"This morning and all day many people collected in the rue St. Louis St. Honoré to see the window from which Vemerange threw himself down last night, and the pavement on which he fell.  It was said that having been discovered in a house in that little street where he was concealed, and having heard the armed force at the door, he wrapped himself in one of the sheets of his bed and threw himself from the fourth story into the street.  Not being quite dead, he was taken to the hospital."

A pretended banker saw his name placarded, and expected to be arrested.  Hearing a knock on the door, he broke a large square of glass and threw himself into the street.  He died shortly afterwards.  After hearing some observations, one man said, "As well be dead as go to prison, for you wills see that the prison massacres ordered by Pétion will be repeated," and this probably terrifies the prisoners.

"Mass celebrated this (Sunday) morning in the Assumption church.  A large number of persons were present, but at the end of the ceremony it is alleged that three or four Jacobins in red caps, posted at the church door with a register, demanded the names and addresses of all present before allowing them to leave.  This measure, which is denounced as illegal and vexatious disquiets many people."

"People in many groups said, "So we are not free.  Liberty of worship has been decreed, and you see how we are treated."

"Beggars, to excite pity and obtain more alms, go about the streets with three or four infants hanging at their necks, most of whom do not belong to them, but are kidnapped.  Four female wretches accused of this horrible crime were taken to-day to the Mountain section."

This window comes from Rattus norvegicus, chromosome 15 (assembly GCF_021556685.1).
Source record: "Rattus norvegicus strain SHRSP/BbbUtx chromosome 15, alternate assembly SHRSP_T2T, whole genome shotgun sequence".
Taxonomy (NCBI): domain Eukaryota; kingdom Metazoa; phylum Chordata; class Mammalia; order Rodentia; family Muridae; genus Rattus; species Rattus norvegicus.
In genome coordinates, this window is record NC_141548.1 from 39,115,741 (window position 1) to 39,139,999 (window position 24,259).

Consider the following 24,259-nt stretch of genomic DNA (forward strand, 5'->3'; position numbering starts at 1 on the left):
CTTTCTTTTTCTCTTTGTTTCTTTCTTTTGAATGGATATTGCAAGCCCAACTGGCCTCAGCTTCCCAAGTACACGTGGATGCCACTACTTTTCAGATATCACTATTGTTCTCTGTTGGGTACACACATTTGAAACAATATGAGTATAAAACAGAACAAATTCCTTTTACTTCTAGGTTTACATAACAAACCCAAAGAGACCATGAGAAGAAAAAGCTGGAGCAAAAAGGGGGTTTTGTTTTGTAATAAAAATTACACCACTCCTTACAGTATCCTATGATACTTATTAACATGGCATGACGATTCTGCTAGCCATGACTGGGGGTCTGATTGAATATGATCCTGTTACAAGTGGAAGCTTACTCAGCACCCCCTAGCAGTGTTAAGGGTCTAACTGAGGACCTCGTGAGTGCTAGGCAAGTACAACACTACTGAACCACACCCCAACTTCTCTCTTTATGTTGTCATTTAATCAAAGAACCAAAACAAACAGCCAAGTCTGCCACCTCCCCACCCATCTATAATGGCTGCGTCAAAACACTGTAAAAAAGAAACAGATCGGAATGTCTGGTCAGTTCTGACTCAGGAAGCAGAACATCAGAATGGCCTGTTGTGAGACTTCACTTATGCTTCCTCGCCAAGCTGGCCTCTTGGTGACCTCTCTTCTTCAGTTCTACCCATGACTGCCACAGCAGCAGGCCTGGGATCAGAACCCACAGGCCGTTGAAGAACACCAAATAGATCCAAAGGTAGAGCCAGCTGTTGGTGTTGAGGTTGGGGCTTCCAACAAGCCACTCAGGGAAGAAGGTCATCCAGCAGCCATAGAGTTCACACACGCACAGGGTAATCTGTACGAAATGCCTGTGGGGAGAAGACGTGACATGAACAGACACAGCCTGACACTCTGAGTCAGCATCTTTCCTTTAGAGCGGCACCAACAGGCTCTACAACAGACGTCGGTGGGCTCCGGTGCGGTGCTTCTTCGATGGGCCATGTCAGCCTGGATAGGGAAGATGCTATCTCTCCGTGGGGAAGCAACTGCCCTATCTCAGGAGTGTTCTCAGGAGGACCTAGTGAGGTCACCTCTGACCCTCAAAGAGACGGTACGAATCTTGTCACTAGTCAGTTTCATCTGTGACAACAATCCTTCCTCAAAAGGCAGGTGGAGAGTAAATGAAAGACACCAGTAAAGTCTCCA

The decree of the Commune forbidding masters, fathers, and mothers to inflict corporal punishment is thought strange.  This makes children naughty and go all lengths in audacity and vice."

"The boys called enfants de la patrie (foundlings) are inconceivably corrupted.  Yesterday in the national Jardin des Plantes, they set off singing the most obscene songs, which made the people murmur.  Their teacher shows no shame.  Citizens attribute this to citizen Chaumette, for procuring the abolition on corporal punishment."

"Near the commune (Hotel de Ville) there was much talk of the notary who killed himself in the rue l'Égalité.  One said, "It would not be amiss if all notaries did the same, for there is not one who is really a patriot."  "That is true,"  people remarked."

"I entered one of the most frequented cafés of the maison Égalité (Palais Royale).  I tried to ascertain the cause of (the taciturnity) which I had seen.  The few persons whom I found inclined to talk were, like me, ignorant of it.  Others had the air of avoiding any question as a trap.  Nearly all talked of trivial matters, as though there were no fatherland, and passed the time in frivolous games. This silence is vexatious."


I selected these pretty much at random.  There are more compelling choices to be added later.